Over the past few years, as vaping products have become a popular alternative to smoking, they have also become a problem for schools as administrators try to reign in use of the banned product on campuses.
According to Captain Rick Francis, the District Director of Safety and Security for Seminole County Schools, the problem began around 2018 – and punishments had to be implemented at the state, district and school levels.
“There’s school board policies outlined, as well as student code of conduct, and also state laws for those underage and felonies if found with levels of THC,” Francis said. “Individual schools sometimes add their own punishments as well, such as making kids take a course on learning about the dangers of vaping.”
Typically, school officials will confiscate vaping devices, such as Juuls or rigs, from the student and hold on to them until a parent or guardian can be contacted. Francis says that programs such as informative posters around schools have been helpful to spread awareness to students. The district has also begun to use “vape detectors” at some high schools, with more planned to be implemented pending increased funding.
For some districts, the strategy is more in enforcement than prevention – shown in this video from Orange County Public Schools, a fictional portrayal of a student being arrested for smoking a Juul in the halls of her school.
Teenage vaping has made headlines across the country as patients of the “vaping illness,” as it’s been called, reached over 1,000 this month. According to a press release from the Centers for Disease Control and Prevention on Oct. 11, 26 deaths have been recorded from 21 states – with all the victims reportedly having a history of using vaping and e-cigarette products.
“This outbreak might have more than one cause, and many different substances and product sources are still under investigation,” the press release said. “The specific chemical exposure(s) causing lung injuries associated with e-cigarette product use, or vaping, remains unknown at this time.”
The median age of patients, according to the release, is 24 years old, with 15% under the age of 18.
What has confounded some researchers is how this seems to be an American problem; other countries aren’t reporting these kinds of health effects from vaping. It could have to do with the fact that some cases of the illness have been linked to black-market oils of THC, the psychoactive agent in marijuana. In Britain, for instance, these oils and the advertising of vape products are more regulated.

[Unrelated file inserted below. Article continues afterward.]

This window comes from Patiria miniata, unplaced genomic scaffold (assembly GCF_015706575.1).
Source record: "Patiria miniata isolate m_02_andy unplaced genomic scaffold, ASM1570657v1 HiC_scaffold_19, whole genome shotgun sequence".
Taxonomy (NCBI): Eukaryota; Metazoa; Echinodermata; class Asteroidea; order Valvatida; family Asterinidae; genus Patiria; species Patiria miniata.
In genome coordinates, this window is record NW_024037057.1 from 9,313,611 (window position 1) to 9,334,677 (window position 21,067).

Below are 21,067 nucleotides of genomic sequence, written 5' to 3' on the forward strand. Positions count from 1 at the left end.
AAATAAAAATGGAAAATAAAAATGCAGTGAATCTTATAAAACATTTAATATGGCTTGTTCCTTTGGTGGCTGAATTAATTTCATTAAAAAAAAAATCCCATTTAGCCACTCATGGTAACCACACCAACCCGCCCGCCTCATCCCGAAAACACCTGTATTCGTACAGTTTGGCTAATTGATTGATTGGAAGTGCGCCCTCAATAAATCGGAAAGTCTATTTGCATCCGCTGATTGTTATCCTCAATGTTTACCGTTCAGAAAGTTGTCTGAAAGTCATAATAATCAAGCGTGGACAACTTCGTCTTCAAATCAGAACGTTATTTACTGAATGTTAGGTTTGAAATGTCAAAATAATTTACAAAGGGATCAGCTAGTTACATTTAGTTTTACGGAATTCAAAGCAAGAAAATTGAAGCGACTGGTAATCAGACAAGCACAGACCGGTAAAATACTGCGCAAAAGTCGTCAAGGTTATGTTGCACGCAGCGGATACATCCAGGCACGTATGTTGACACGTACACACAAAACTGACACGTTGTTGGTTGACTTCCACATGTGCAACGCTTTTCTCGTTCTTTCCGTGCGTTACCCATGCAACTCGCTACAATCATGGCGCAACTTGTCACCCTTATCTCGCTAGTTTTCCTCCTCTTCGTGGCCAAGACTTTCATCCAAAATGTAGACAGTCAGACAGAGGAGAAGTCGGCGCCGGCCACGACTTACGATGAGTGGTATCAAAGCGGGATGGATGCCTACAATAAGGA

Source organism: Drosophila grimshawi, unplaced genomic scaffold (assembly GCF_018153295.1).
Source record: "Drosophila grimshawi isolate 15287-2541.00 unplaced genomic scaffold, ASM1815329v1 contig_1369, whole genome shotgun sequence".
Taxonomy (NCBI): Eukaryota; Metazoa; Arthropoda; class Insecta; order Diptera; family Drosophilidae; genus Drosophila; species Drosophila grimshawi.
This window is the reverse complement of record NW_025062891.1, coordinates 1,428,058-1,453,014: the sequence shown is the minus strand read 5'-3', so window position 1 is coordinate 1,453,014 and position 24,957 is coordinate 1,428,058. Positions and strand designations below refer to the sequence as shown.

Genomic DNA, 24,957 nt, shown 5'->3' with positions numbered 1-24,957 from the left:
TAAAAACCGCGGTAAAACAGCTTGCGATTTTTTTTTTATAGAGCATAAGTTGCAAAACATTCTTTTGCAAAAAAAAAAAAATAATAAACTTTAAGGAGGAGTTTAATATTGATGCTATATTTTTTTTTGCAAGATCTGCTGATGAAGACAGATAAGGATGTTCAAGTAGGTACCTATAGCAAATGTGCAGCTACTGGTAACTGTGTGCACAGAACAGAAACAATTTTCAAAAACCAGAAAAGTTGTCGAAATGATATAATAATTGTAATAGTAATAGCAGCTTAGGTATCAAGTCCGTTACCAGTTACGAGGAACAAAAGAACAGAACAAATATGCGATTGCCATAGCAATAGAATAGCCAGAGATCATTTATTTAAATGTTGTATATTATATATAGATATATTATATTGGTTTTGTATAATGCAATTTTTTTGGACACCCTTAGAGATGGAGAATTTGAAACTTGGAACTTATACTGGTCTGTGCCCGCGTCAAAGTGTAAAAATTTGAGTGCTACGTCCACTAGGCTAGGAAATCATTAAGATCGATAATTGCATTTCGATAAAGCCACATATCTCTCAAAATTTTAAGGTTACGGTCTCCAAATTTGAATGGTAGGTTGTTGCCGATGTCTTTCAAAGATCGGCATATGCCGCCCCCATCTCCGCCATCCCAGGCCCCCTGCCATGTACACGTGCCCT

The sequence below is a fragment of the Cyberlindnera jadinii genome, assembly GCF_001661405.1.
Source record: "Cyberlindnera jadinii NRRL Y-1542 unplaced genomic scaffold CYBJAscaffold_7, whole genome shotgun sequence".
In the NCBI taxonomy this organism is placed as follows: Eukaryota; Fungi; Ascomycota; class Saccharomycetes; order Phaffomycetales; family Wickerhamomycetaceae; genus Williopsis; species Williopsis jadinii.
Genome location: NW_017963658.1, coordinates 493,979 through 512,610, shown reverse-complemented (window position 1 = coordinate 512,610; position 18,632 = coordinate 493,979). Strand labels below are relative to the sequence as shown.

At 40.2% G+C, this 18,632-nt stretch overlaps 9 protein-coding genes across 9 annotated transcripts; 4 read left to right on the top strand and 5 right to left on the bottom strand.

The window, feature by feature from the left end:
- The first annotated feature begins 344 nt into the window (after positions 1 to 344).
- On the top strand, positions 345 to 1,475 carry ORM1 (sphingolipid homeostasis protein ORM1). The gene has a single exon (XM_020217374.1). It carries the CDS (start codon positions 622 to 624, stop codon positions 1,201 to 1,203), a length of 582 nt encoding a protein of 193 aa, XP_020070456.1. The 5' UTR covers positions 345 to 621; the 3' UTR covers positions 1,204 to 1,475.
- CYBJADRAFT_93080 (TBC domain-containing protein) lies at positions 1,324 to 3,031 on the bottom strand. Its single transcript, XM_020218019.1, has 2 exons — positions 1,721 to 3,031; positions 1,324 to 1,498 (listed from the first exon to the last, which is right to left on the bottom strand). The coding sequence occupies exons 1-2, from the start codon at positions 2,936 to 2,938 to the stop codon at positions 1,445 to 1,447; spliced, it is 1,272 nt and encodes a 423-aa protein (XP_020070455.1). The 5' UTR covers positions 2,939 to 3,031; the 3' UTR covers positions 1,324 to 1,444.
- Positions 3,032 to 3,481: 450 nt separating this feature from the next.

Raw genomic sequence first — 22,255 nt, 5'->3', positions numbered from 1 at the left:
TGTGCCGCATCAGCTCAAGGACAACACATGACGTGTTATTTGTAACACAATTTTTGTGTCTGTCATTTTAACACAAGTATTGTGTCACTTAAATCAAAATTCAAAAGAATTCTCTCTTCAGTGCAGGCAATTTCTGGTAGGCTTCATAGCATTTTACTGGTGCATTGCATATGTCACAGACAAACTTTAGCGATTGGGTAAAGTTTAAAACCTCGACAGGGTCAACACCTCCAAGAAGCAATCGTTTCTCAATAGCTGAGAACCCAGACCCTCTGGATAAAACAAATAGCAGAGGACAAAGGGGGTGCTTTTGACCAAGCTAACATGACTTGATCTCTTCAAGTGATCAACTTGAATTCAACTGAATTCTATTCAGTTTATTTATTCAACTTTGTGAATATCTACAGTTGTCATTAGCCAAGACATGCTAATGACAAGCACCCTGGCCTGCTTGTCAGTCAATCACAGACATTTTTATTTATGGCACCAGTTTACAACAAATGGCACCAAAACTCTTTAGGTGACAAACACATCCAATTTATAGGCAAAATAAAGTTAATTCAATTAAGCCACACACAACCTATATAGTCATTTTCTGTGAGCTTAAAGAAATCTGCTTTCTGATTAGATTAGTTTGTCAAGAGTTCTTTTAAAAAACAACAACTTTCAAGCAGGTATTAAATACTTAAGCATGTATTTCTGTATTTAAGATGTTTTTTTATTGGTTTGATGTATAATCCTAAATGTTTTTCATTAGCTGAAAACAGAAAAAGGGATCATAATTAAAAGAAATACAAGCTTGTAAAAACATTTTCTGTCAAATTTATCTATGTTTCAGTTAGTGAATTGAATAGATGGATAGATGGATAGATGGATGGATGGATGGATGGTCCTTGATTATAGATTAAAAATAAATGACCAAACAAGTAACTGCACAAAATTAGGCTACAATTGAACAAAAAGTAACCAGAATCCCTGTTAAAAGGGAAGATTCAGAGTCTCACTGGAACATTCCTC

Just how many teens are at risk of nicotine products is still being analyzed. According to a study from the National Institute on Drug Abuse released in September, rates of e-cigarette use among high school sophomores, juniors and seniors doubled over the past two years.
“With 25% of 12th graders, 20% of 10th graders and 9% of eighth-graders now vaping nicotine within the past month, the use of these devices has become a public health crisis,” NIDA Director Dr. Nora D. Volkow said in the report.
The most popular e-cigarette manufacturer, Juul, has come under fire in recent months for alleged manipulative marketing practices and a product that, while sold as a healthier alternative to cigarettes, may be just as addictive.
A Juul pod contains liquid filled with nicotine salts, and a single one contains as much of the chemical as a whole pack of cigarettes. Juul also avoids the smell of cigarette smoke with flavors such as mango, mint and cucumber.
Smokefree Teen, a project of the National Cancer Institute, offers advice and guidance on how teenagers can shake off a vaping habit. They recommend that instead of trying to quit cold turkey, teens should pick a date a week or two in the future as their stop date – and try to vape less and less until then. They also advise teens to consider what kind of situations and triggers might compel them to vape.
Teens can also use the quitSTART app to check their progress, manage their nicotine cravings, and get in-the-moment help from experts.